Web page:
Very quick one today...
-I'm loving the Advantage/Disadvantage, but for a slightly different reason than most people do.
For me there has always been a slight disconnect between role-playing and roll-playing especially in social encounters. On one hand, as a DM, I want the players to act out/role-play social encounters. If they are bluffing their way past a guard I want them to speak the words their character is saying. If they are trying to convince a sheriff to back their assault on a cult lair, I want to know how they are asking. On the other hand, sometimes a player just wants to roll his appropriate social skill.
Corollary to that is the disconnect between character and player. A player may not be good at improvising a speech during a social encounter. The player knows their limitations and thus compensates by loading up social skills specifically so they can do well in them with their character despite the fact they as a player is bad at it. If I, as a DM, require the player to act out the social encounter they will likely do poorly and thus likely gain a negative to their roll...which is exactly what the player is trying to avoid. The flip side of this is the player who puts nothing into their character's social skills because they know they can do well with social encounters simply because they, as a player, is good at role-playing.
Now I could ignore the role-playing aspect and only allow the die rolls to apply, but this is a role-playing game. I want to encourage role-play...not allow the dice to dictate outcomes with no input from the players. I could also ignore die rolls and base results purely on the role-playing aspect, but again we have the disconnect between player ability (player with poor social skills) and character ability (character with excellent social skills).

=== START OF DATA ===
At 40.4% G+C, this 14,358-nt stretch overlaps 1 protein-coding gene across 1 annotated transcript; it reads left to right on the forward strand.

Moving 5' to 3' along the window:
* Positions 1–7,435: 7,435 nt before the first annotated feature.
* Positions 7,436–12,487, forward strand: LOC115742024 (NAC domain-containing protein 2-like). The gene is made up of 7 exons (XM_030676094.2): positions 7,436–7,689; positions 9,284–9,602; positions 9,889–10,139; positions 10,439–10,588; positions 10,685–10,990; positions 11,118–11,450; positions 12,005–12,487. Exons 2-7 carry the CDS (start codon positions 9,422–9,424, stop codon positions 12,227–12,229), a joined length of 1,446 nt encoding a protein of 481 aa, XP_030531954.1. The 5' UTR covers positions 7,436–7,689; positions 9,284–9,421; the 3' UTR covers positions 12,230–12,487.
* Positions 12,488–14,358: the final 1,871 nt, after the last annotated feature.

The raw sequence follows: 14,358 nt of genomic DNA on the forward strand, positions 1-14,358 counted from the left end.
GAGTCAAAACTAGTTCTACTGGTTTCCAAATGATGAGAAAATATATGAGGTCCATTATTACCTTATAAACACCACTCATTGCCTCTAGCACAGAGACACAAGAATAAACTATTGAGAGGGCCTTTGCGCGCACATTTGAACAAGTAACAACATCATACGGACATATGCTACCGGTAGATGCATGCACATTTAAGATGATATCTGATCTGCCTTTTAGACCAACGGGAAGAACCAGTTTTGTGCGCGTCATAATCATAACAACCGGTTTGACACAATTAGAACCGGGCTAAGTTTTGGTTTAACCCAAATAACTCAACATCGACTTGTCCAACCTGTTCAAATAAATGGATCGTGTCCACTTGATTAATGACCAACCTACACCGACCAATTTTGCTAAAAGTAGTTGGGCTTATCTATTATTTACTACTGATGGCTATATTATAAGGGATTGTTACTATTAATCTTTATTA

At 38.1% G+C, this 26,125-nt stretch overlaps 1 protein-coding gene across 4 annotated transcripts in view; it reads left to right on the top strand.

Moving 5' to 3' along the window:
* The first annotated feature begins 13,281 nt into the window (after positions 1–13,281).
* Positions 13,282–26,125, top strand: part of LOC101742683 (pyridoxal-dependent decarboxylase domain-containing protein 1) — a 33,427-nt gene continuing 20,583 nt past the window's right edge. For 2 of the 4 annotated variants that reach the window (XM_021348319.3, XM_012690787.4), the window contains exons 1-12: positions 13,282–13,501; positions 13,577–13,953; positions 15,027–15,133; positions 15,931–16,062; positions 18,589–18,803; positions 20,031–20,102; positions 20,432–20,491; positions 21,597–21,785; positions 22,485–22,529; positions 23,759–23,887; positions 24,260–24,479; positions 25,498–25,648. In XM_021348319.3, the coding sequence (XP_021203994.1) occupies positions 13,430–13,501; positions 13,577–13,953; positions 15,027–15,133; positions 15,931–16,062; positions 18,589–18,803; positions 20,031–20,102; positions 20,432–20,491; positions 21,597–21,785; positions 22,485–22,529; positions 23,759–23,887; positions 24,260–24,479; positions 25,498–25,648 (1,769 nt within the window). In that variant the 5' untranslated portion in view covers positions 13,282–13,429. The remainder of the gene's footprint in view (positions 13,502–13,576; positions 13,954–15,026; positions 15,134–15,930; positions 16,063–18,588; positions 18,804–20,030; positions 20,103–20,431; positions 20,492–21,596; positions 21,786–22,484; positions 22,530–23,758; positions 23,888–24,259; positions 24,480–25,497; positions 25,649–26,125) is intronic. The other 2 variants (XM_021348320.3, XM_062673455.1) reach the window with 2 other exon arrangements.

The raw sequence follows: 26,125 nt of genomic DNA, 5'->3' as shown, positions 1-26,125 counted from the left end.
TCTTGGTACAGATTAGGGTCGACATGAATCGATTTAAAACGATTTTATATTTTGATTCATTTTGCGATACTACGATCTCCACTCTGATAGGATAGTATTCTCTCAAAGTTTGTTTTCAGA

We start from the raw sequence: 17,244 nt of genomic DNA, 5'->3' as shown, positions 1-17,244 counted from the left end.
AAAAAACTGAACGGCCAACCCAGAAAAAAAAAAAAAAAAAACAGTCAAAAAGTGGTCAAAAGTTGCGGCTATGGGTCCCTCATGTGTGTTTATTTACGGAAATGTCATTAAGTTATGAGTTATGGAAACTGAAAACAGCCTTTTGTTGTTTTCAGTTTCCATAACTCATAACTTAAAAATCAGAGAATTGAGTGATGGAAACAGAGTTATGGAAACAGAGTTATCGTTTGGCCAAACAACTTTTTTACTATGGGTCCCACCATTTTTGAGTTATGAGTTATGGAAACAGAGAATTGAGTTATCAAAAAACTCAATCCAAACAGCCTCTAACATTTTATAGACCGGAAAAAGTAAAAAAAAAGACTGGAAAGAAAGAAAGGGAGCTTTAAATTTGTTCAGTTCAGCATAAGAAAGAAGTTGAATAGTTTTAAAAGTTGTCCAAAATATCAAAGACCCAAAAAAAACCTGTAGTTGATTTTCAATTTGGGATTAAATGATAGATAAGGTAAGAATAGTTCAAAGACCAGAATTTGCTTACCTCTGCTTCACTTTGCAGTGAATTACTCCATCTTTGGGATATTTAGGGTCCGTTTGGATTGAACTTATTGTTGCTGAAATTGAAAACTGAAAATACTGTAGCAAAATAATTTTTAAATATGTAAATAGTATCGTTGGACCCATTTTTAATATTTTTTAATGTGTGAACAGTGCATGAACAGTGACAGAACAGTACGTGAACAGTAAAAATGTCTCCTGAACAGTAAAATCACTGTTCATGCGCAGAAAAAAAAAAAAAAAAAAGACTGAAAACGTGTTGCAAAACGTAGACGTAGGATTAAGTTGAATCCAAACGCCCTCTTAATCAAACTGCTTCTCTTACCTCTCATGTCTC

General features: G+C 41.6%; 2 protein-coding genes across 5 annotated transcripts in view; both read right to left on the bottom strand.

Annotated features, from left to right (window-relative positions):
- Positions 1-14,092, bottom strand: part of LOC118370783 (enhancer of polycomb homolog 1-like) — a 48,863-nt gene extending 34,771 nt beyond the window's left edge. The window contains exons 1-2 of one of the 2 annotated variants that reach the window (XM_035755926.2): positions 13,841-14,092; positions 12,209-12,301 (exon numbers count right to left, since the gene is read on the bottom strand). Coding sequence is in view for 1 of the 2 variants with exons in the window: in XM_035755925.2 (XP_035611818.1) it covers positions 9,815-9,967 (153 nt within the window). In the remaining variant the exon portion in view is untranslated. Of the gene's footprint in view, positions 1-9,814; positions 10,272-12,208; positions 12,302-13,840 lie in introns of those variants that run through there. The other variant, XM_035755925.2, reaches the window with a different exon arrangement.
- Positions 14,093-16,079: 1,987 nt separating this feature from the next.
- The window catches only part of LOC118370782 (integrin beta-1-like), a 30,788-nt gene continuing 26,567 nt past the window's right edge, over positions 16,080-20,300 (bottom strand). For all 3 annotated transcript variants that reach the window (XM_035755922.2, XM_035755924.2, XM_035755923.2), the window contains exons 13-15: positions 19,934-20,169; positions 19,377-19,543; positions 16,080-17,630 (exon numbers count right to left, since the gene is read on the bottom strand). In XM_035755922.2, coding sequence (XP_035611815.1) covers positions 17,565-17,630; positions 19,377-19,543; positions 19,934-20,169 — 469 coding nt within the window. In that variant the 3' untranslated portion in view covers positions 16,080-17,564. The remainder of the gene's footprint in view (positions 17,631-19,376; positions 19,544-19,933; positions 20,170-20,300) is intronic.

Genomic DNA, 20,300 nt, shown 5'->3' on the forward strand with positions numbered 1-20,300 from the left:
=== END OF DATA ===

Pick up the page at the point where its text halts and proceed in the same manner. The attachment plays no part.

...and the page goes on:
In the past, I've always done a hybrid version. Allow for role-playing which can add a negative or positive modifier to the die roll. But they always felt like half-measures. Either the bonus is too little to make the role-play "worth it" or too high so that the die roll practically doesn't matter. And, of course, there is always the issue of the subjectivity of it all; was the role-playing worth +2 or +5 or +10?
Which brings me back to 5E and Advantage/Disadvantage. In the sample adventure (which by the way is so much more than a "sample adventure") they simply state that during one of the social encounters ("can we prove ourselves to the monster that we are being nice to her") the person making the die roll gains an Advantage if they role-played the social interaction well. No muss, no fuss. Was the role-playing done well? If yes, gain an Advantage die. If not, resort to the standard die roll. There are no varying degrees of "should it be +2 or +5". Either it was a pass (good role-play) or fail (bad role-play) with the reward being a clear advantage to the die roll.
This makes social encounters so much easier to adjudicate.
And so many other situations. Did the player do an awesome job describing how she leaped onto the table, sliding down the bar and slamming into the face of the drunk mercenary feet first? Give an Advantage to the attack! Basically any time a player describes a character doing something cool, give an Advantage to the action. If the player is being dull and boring (or keeps repeating the same "cool" action), go with the simple "standard" die roll.
Advantage is a concrete and simple way to implement reward for good role-playing and narration.